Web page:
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US trade deficit smallest in six months on rising exports

Shipping containers at the TriPac Inc. terminal a the Port of Oakland in Oakland, California.
Ken James | Bloomberg | Getty Images
Shipping containers at the TriPac Inc. terminal a the Port of Oakland in Oakland, California.

The U.S. trade deficit narrowed in July to its lowest point in six months as exports rose to a record high, supporting views of sturdy economic growth in the third quarter.

The Commerce Department said on Thursday the trade gap fell 0.6 percent to $40.5 billion, the lowest since January. June's trade deficit was revised to $40.8 billion.

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Economists polled by Reuters had expected the deficit to widen to $42.2 billion in July from a previously reported $41.5 billion shortfall in June.

When adjusted for inflation, the deficit narrowed to $48.2 billion, the lowest since December 2013, from $48.9 billion in June, which could see economists raise their estimates for third quarter gross domestic product.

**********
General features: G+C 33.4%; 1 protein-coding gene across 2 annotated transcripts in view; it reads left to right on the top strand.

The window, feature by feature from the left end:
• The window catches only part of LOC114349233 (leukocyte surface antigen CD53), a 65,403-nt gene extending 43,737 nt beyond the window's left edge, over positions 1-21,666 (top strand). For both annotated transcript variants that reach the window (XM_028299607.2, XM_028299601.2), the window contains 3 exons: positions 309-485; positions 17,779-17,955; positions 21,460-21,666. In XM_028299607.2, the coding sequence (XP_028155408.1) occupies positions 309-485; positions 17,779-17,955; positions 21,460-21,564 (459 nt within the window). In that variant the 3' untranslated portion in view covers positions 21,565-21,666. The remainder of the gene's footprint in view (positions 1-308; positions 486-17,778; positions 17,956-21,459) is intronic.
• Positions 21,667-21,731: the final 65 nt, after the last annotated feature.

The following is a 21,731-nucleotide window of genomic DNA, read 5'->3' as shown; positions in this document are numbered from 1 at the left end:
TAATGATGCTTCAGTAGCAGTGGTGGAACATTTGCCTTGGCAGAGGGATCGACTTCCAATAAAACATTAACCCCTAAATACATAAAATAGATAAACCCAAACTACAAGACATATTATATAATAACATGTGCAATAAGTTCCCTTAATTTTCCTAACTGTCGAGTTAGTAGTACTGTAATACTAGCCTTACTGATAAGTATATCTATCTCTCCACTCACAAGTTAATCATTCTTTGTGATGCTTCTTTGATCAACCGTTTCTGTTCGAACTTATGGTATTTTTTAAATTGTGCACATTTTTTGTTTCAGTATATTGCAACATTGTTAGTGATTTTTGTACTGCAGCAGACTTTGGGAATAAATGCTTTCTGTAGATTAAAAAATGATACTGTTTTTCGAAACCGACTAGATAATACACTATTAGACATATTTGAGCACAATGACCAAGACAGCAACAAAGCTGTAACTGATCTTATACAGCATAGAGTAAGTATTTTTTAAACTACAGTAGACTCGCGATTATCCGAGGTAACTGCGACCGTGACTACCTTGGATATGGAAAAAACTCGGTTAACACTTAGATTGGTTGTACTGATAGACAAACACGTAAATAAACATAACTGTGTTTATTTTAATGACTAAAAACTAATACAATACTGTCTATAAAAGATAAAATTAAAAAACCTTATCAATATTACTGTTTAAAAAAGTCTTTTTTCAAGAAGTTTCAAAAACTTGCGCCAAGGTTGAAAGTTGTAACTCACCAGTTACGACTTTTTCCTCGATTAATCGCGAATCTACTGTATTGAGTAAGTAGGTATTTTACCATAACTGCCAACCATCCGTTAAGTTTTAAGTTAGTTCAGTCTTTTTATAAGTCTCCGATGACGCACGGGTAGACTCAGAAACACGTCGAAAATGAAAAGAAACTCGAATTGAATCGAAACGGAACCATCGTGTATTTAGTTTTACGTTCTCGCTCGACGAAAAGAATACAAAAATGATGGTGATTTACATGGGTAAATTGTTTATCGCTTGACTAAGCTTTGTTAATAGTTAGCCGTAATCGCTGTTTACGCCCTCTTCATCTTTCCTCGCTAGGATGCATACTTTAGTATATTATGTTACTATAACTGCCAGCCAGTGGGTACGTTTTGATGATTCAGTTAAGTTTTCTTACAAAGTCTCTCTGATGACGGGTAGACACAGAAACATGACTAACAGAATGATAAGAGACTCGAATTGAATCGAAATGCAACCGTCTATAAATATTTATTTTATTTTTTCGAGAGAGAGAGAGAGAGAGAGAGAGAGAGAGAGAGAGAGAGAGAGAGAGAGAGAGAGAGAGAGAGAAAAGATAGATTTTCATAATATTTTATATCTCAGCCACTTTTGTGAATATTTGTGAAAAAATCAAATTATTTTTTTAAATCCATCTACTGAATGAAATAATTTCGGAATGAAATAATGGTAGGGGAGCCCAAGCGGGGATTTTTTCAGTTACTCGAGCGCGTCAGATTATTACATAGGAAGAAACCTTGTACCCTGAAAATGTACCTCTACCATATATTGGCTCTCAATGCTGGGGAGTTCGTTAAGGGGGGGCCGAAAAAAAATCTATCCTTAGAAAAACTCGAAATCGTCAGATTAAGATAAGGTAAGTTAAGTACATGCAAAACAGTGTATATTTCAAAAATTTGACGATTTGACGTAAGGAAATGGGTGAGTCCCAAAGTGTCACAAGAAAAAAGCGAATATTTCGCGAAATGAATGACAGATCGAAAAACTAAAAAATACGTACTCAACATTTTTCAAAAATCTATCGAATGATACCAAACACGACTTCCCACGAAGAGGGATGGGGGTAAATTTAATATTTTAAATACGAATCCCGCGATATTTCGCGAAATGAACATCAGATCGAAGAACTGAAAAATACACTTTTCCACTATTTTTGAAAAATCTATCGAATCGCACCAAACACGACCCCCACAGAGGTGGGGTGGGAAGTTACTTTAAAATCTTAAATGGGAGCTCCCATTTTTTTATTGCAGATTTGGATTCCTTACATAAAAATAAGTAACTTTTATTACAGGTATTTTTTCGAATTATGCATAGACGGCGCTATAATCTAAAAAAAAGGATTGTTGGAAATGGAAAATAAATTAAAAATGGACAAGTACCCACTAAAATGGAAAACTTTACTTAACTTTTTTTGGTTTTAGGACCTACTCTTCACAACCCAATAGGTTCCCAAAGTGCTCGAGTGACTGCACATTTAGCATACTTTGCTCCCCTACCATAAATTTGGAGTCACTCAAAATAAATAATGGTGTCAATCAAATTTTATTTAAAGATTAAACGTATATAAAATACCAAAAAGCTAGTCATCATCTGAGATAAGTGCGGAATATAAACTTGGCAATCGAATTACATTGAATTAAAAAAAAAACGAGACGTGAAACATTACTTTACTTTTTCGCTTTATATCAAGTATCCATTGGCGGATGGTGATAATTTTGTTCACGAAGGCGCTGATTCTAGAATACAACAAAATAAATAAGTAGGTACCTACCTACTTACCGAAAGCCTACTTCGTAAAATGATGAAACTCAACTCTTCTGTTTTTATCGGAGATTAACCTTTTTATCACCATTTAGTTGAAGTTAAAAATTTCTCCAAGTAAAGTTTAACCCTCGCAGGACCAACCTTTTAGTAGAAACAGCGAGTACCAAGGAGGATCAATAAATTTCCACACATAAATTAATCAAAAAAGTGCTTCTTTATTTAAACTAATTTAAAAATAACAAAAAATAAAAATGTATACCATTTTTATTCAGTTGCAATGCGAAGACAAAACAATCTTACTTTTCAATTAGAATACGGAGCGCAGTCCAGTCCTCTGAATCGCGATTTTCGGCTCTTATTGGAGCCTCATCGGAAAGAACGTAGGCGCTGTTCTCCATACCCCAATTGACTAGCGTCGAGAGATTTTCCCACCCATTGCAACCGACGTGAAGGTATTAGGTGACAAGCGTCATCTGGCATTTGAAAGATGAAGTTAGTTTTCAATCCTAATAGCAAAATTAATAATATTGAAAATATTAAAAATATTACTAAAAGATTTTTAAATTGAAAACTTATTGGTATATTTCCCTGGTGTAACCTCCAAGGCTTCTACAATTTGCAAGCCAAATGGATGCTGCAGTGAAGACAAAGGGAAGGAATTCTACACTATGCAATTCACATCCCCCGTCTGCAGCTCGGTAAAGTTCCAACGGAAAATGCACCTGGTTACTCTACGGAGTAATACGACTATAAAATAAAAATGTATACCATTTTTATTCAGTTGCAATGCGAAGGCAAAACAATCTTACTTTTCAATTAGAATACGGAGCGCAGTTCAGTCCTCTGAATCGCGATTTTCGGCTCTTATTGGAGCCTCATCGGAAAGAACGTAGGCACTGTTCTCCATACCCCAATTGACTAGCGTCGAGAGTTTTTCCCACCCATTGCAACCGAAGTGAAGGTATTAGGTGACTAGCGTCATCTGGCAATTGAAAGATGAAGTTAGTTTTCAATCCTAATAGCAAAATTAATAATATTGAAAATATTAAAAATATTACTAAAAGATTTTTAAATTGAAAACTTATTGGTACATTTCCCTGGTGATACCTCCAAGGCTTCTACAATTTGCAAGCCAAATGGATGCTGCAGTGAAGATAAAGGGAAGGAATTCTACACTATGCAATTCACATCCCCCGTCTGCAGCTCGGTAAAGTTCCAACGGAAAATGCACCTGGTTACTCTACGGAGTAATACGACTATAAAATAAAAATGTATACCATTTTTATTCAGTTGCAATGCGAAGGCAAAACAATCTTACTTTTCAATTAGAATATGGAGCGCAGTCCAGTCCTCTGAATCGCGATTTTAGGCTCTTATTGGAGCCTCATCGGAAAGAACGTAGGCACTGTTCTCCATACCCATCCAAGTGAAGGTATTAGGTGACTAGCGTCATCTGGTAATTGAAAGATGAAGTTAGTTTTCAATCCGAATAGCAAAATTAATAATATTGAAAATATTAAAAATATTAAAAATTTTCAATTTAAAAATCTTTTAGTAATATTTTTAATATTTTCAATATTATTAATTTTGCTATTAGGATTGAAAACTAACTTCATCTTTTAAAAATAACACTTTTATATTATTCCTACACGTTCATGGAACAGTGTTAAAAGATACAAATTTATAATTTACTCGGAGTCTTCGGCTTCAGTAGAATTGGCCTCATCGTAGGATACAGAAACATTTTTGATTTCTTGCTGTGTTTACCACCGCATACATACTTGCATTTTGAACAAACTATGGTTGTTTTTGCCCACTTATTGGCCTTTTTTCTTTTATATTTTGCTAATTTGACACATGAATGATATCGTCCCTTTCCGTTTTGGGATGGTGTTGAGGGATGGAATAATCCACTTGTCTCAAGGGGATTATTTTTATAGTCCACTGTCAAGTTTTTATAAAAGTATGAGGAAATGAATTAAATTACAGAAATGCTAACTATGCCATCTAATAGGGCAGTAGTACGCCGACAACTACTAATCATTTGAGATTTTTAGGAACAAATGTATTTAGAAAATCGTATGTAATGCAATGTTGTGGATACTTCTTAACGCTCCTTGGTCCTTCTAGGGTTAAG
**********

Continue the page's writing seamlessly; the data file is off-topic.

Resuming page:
Trade weighed on growth in the April-June period.

Exports increased 0.9 percent to a record high of $198.0 billion in July, supported by a surge in goods, automobiles, parts and engines, as well as non-petroleum products.

Imports rebounded 0.7 percent in July to $238.6 billion after declining in June. The rebound in imports is a sign of underlying strength in domestic demand.

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The increase in imports was driven by food and autos, which both hit record highs.

Petroleum imports declined, which saw the petroleum deficit hitting its lowest level since May 2009. A domestic energy boom has seen the United States reduce its dependence on foreign oil.

The politically sensitive trade gap with China was the highest on record in July.

By Reuters

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